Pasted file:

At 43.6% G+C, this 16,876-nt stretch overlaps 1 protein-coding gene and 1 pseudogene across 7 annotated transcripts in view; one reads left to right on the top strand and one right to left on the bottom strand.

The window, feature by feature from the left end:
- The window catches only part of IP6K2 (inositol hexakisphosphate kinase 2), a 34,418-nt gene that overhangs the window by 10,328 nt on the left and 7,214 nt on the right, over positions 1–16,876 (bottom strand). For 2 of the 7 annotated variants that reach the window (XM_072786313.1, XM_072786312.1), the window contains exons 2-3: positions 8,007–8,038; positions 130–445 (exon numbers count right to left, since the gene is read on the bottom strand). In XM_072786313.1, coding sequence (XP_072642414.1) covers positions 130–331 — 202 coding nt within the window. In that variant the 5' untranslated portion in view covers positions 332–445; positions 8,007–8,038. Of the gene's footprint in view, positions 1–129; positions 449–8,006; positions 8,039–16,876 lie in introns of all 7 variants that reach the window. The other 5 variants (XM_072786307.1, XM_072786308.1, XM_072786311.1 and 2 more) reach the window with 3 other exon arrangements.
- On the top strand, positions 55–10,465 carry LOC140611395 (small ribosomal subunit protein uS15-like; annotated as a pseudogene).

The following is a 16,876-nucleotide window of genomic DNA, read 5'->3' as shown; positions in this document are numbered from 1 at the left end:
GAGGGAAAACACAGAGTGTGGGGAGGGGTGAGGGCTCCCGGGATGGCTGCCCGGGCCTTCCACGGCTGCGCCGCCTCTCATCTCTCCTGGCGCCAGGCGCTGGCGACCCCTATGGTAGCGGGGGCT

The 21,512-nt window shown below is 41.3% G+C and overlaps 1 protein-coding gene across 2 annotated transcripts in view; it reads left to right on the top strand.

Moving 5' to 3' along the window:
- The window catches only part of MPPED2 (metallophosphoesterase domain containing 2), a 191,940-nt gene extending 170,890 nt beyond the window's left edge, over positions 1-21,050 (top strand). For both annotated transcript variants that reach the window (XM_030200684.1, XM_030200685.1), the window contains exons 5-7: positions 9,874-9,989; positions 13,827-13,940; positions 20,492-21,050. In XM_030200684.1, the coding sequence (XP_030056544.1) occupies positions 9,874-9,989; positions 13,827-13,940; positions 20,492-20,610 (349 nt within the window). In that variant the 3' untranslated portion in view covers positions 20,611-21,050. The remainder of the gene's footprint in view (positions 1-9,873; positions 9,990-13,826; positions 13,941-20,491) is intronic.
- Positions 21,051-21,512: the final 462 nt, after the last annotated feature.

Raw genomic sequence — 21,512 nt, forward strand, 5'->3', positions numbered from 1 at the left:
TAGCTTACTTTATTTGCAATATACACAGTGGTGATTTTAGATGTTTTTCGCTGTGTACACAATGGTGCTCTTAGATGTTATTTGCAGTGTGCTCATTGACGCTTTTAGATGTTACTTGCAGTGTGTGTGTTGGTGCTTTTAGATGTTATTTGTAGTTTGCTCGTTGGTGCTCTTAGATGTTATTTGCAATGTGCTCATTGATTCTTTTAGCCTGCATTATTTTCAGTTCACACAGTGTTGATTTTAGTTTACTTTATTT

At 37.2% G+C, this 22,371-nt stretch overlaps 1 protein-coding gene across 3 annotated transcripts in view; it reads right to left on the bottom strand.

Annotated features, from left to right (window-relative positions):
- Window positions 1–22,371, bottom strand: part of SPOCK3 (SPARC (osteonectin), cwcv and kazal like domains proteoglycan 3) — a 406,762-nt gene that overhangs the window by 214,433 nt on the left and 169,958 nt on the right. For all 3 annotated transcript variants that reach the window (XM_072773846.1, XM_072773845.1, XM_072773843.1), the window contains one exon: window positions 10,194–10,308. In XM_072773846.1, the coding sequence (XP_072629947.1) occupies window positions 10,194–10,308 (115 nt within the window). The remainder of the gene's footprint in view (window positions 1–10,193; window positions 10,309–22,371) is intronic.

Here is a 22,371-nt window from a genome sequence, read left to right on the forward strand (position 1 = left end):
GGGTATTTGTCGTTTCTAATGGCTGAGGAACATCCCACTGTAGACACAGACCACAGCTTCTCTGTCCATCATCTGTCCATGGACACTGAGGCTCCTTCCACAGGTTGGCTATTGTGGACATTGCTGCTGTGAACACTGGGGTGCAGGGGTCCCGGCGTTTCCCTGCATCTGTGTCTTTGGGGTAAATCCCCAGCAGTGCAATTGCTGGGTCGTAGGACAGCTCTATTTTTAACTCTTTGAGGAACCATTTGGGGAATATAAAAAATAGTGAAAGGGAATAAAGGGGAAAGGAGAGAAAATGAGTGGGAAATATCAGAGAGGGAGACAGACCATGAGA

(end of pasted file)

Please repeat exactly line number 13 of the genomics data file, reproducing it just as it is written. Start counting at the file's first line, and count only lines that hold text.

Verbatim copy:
At 37.2% G+C, this 22,371-nt stretch overlaps 1 protein-coding gene across 3 annotated transcripts in view; it reads right to left on the bottom strand.